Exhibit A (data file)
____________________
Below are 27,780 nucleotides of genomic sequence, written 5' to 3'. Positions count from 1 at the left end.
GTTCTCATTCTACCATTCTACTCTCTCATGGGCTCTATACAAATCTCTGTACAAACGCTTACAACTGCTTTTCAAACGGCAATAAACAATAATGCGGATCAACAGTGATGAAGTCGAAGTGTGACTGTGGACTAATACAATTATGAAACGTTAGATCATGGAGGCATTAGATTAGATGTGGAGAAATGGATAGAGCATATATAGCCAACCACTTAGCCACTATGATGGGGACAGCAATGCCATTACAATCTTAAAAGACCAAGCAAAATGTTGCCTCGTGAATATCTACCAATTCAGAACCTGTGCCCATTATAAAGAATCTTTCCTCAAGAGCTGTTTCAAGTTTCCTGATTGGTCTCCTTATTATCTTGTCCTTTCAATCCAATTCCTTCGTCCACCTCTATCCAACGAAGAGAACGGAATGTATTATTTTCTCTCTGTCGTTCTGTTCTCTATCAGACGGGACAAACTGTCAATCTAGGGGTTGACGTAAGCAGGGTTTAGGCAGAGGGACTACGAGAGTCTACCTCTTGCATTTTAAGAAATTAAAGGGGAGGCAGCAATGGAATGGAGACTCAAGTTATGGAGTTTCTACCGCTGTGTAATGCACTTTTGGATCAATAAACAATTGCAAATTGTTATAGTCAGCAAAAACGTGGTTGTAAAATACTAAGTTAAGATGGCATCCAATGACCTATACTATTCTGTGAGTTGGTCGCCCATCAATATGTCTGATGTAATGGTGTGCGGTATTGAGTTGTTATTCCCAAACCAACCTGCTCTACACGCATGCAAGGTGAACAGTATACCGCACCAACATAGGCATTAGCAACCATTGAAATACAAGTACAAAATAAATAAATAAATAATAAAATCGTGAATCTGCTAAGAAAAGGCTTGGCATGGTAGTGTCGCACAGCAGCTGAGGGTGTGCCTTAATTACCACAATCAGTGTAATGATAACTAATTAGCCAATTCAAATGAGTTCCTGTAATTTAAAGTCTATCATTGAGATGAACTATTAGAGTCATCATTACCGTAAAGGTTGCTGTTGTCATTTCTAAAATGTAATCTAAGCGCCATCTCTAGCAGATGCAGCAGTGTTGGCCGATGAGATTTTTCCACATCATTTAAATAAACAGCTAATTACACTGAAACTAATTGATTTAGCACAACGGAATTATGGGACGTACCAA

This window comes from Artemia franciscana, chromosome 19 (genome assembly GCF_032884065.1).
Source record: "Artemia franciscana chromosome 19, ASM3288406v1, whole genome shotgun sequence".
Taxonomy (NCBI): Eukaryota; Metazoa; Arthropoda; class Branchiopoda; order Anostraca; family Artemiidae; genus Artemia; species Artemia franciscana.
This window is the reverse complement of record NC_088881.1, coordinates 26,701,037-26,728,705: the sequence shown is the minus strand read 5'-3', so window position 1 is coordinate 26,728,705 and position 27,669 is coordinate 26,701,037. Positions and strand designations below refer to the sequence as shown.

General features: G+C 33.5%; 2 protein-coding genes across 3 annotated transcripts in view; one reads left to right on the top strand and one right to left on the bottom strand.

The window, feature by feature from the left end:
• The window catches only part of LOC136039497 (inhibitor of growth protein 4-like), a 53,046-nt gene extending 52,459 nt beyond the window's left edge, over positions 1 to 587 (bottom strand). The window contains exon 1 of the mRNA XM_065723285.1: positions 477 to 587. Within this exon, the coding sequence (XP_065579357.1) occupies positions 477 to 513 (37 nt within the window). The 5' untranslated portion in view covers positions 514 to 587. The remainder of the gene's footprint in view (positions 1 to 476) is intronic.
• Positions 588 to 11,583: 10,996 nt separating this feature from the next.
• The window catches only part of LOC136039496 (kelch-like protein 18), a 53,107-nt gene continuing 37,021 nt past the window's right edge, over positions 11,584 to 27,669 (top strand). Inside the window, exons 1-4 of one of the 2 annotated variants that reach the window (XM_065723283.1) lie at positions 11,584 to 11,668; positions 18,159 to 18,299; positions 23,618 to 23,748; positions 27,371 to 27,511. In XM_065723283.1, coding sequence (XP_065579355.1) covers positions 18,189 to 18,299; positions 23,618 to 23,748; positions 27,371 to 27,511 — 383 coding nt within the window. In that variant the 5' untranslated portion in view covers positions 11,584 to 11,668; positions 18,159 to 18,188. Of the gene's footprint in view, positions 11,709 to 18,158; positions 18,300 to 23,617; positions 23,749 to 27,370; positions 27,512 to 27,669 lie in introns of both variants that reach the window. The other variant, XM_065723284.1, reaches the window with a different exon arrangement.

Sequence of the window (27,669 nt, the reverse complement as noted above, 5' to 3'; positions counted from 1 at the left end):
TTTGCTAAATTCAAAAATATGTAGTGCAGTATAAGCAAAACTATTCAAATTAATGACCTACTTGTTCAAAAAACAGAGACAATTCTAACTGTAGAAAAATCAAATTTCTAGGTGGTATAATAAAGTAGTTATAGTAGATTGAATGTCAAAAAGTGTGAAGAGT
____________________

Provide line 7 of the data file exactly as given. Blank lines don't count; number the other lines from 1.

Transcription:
General features: G+C 33.5%; 2 protein-coding genes across 3 annotated transcripts in view; one reads left to right on the top strand and one right to left on the bottom strand.